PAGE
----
We had seen no one on the trail, although I had noted there was someone on the trail before us, with boot and paw prints on rocks and in the mud of the lower portion of the trail.  Part way between the summits of Avalon and Field, we met a party of two dogs and two men.  I recognized the older gentleman and the dogs right away – I had met the trio on the summit of Washington in June.  I never did get the gentleman’s name, but in both meetings his golden retrievers were friendly and well-behaved, and obviously well-loved.  Those dogs were so excited to be out in the snow and on an adventure for the day.  After exchanging greetings we moved on in separate directions.  We kept ascending, met the Willey Range Trail and headed up the last little steep bit to the cairn.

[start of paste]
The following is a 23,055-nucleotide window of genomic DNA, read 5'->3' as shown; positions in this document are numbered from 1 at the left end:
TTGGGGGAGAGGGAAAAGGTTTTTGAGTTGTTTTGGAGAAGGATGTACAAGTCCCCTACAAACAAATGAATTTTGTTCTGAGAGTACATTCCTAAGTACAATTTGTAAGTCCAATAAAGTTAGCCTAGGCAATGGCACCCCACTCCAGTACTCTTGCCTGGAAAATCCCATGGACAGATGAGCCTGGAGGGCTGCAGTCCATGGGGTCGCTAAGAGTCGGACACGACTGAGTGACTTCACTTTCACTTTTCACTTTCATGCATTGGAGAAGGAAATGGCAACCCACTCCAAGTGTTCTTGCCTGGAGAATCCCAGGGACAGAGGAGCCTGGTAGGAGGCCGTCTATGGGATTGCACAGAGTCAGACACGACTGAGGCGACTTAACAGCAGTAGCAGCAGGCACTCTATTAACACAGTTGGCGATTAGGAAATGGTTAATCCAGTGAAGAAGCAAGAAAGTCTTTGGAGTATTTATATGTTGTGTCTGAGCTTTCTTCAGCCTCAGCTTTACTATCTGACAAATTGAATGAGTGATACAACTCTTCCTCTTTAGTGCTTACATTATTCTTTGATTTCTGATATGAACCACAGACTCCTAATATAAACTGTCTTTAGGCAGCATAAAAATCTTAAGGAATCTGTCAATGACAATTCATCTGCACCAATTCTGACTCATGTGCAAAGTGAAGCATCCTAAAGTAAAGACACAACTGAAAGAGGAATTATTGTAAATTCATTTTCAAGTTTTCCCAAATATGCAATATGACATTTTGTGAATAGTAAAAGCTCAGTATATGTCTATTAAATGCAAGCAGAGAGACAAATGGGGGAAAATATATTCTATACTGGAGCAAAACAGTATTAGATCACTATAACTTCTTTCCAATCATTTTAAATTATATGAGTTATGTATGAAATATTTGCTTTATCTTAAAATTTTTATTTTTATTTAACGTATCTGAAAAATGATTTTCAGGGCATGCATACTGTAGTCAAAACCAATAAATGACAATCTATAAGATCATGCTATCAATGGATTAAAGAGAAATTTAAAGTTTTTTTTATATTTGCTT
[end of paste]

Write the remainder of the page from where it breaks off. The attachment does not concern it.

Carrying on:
Snowy summit of Field.

At the cairn, we quickly put on another layer and then went down to the little viewpoint.  We weren’t alone at the summit, as we were quickly joined by friends, the bold grey jays.  After a picture session and everyone (including the jays) enjoying a snack, it was time to head over to Tom.

Looking out toward Bretton Woods. A much better view than the hazy day views I had this summer.

A peek over to Mt. Tom, our next destination.

No views of the Presidentials today.

Snacks for everyone!

The mile or less to the A-Z trail from Field went very quickly, as it always seems to for me.  The trail is picturesque, easy to follow and downhill, so that is probably why!  We quickly headed to the Tom Spur, where my partner opted to leave his pack and enjoy the mile round trip to the summit without the burden of the pack.  We headed over the summit and enjoyed the views out to Carrigain and surrounding areas, then to the other side to try to catch a glimpse of the Presidentials.  We could see Webster Cliffs, and even some of Pierce, but the rest of the Presidentials were still in the clouds.  While we were on the summit, it started to lightly snow fine little flakes.

Webster Cliffs in Crawford Notch, viewed over the ice-frosted spruce.